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jesustempleOne of my daily practices is reading the obituaries in our local paper. This morning I found one about a man whose children I taught in high school in the 1970s. He was a small, seemingly nervous but very polite man, and was always happy to greet me over the years when I encountered him at his parish church where he was frequently involved in the liturgy. I held a great fondness for him and took him for a shopkeeper or a tradesman of some kind – one who would have treated every customer with kindness and generosity. I was surprised to learn from his obituary that he was a patent attorney, a rather distinguished one at that, whose demeanor did not fit my image of someone in that career for some reason. The issue was not one of intelligence or competency, but just the personality traits that are necessary for a lawyer’s life.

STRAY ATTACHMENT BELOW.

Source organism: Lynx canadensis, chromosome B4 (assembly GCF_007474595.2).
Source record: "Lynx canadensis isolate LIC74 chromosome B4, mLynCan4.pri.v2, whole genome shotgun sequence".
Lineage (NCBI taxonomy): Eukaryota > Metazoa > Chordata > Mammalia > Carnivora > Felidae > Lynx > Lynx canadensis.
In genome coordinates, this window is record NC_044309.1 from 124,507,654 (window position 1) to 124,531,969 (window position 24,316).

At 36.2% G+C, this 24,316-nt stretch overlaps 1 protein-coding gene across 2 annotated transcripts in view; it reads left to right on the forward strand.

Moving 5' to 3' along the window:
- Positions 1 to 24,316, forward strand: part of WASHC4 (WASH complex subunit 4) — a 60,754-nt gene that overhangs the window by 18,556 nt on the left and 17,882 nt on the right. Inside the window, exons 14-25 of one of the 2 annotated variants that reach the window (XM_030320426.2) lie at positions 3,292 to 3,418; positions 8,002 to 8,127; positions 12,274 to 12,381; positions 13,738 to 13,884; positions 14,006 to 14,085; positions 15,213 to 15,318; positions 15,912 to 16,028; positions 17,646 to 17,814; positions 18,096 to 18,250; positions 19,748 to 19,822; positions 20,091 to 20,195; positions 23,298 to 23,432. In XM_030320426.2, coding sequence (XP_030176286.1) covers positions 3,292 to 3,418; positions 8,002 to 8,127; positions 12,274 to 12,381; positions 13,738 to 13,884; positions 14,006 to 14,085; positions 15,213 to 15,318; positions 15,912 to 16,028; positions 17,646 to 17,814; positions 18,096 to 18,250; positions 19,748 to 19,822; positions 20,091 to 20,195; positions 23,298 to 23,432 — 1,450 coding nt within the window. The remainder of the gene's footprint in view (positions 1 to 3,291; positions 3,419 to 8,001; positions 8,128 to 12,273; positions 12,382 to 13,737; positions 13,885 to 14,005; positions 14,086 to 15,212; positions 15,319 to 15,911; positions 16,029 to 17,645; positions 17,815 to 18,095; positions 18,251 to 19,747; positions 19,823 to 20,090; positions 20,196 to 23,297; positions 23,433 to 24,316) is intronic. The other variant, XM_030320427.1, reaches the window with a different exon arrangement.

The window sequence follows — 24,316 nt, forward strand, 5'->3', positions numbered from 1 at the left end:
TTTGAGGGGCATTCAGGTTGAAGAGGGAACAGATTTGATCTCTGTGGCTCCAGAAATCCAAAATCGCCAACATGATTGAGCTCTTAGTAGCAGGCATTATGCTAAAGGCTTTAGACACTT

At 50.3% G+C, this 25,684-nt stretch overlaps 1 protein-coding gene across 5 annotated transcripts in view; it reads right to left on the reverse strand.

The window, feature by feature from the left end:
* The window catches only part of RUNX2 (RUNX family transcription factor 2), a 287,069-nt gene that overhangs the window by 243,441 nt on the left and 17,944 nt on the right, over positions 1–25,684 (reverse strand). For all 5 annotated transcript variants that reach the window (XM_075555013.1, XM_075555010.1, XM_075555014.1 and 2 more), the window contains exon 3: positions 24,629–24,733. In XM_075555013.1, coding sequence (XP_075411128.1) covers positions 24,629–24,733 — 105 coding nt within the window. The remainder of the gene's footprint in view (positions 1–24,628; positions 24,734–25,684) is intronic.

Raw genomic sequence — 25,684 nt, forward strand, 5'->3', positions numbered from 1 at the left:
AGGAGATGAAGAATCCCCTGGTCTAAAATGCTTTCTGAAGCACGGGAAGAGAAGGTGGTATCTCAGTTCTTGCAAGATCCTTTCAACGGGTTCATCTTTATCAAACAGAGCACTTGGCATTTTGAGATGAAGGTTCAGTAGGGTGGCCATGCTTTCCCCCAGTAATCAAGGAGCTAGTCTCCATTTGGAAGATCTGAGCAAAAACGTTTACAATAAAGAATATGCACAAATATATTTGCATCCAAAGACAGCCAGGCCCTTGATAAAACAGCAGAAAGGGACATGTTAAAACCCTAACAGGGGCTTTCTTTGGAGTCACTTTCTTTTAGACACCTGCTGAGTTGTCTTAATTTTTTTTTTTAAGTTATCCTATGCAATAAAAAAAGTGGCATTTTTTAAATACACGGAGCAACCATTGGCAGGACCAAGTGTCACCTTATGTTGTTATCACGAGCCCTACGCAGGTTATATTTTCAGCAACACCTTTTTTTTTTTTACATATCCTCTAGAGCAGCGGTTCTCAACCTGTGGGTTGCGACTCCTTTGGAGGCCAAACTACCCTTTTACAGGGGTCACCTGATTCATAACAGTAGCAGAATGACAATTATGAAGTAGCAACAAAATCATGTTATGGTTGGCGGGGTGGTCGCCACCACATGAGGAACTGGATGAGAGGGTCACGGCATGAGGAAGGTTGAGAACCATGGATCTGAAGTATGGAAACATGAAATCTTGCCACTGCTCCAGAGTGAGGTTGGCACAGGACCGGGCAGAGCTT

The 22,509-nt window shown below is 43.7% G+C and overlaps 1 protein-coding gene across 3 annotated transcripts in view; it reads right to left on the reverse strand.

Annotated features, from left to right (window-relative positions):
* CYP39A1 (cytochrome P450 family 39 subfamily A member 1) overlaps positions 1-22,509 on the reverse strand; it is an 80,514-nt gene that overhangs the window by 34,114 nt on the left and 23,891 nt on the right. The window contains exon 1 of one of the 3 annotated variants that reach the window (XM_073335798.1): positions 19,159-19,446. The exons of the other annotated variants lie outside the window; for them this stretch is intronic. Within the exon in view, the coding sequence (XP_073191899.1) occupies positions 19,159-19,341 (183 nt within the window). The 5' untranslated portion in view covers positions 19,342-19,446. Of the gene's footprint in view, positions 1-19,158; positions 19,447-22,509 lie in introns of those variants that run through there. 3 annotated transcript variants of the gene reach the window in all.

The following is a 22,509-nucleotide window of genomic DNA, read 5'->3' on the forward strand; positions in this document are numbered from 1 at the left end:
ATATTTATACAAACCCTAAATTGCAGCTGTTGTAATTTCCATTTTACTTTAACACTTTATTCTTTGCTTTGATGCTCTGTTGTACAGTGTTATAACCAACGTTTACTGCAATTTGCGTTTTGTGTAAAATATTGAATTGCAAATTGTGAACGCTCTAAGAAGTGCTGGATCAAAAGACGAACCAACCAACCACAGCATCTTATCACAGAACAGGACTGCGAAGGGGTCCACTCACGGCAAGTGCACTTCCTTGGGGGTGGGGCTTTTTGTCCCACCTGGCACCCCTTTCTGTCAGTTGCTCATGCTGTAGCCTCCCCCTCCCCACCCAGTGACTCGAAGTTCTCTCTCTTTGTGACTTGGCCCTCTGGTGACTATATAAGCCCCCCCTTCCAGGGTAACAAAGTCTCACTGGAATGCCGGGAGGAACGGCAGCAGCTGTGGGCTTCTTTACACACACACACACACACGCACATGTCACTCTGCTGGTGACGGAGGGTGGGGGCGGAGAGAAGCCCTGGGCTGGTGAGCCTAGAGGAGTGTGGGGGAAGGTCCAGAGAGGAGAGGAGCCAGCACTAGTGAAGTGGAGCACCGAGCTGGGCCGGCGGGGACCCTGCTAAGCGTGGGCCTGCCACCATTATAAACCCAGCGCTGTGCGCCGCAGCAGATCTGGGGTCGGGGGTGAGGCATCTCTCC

This morning’s gospel (MT 13: 54-58) has Jesus being scrutinized by the people from his “native place’ who were astonished at his wisdom as he taught in the synagogue. Their comments were quite derogatory (not just surprised as are mine). “Where did this man get such wisdom and mighty deeds?” they asked. “Is he not the carpenter’s son?…Are not his sisters all with us? Where did he get all this?” And they took offense at him.

These two examples set me to thinking how easily we assign people to boxes without really knowing them at all. My assessment was a positive one but totally off the mark. I don’t think it made any difference in the way I treated Mr. B, but I can’t be sure since, with a sister who had a successful career as a lawyer, I am in some ways pro-prejudiced (although not always) toward people in that profession. In the case of Jesus, the people in his hometown took Jesus for an arrogant man, going above his station to preach to them. They were quite put out with him so they couldn’t get the benefit of what he was saying. So once more we have a lesson in not judging at face value but rather digging deeper for the truth that lies at the heart of people and things.